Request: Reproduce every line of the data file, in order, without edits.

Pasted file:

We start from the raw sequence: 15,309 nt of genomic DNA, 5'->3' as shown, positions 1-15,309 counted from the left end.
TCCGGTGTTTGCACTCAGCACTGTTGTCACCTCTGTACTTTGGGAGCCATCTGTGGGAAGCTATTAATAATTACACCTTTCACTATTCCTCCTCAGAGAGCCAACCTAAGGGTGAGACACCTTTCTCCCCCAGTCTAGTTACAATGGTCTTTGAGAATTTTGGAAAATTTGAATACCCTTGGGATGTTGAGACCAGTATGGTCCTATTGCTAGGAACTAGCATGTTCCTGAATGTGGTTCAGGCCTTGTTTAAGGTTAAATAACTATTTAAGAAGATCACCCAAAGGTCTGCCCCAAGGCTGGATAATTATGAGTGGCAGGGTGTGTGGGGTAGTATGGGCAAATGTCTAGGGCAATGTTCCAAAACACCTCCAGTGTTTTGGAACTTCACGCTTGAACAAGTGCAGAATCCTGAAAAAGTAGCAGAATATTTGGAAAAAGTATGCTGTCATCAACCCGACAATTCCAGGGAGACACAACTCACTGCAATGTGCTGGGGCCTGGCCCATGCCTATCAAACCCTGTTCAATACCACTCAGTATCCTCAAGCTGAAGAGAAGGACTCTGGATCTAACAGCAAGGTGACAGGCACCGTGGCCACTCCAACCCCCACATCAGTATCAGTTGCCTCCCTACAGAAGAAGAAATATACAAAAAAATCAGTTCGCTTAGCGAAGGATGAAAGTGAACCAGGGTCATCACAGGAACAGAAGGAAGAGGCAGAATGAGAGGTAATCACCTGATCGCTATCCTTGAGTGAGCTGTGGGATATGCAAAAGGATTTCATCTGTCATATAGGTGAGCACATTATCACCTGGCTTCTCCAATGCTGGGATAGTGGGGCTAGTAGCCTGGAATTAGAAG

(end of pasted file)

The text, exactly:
We start from the raw sequence: 15,309 nt of genomic DNA, 5'->3' as shown, positions 1-15,309 counted from the left end.
TCCGGTGTTTGCACTCAGCACTGTTGTCACCTCTGTACTTTGGGAGCCATCTGTGGGAAGCTATTAATAATTACACCTTTCACTATTCCTCCTCAGAGAGCCAACCTAAGGGTGAGACACCTTTCTCCCCCAGTCTAGTTACAATGGTCTTTGAGAATTTTGGAAAATTTGAATACCCTTGGGATGTTGAGACCAGTATGGTCCTATTGCTAGGAACTAGCATGTTCCTGAATGTGGTTCAGGCCTTGTTTAAGGTTAAATAACTATTTAAGAAGATCACCCAAAGGTCTGCCCCAAGGCTGGATAATTATGAGTGGCAGGGTGTGTGGGGTAGTATGGGCAAATGTCTAGGGCAATGTTCCAAAACACCTCCAGTGTTTTGGAACTTCACGCTTGAACAAGTGCAGAATCCTGAAAAAGTAGCAGAATATTTGGAAAAAGTATGCTGTCATCAACCCGACAATTCCAGGGAGACACAACTCACTGCAATGTGCTGGGGCCTGGCCCATGCCTATCAAACCCTGTTCAATACCACTCAGTATCCTCAAGCTGAAGAGAAGGACTCTGGATCTAACAGCAAGGTGACAGGCACCGTGGCCACTCCAACCCCCACATCAGTATCAGTTGCCTCCCTACAGAAGAAGAAATATACAAAAAAATCAGTTCGCTTAGCGAAGGATGAAAGTGAACCAGGGTCATCACAGGAACAGAAGGAAGAGGCAGAATGAGAGGTAATCACCTGATCGCTATCCTTGAGTGAGCTGTGGGATATGCAAAAGGATTTCATCTGTCATATAGGTGAGCACATTATCACCTGGCTTCTCCAATGCTGGGATAGTGGGGCTAGTAGCCTGGAATTAGAAG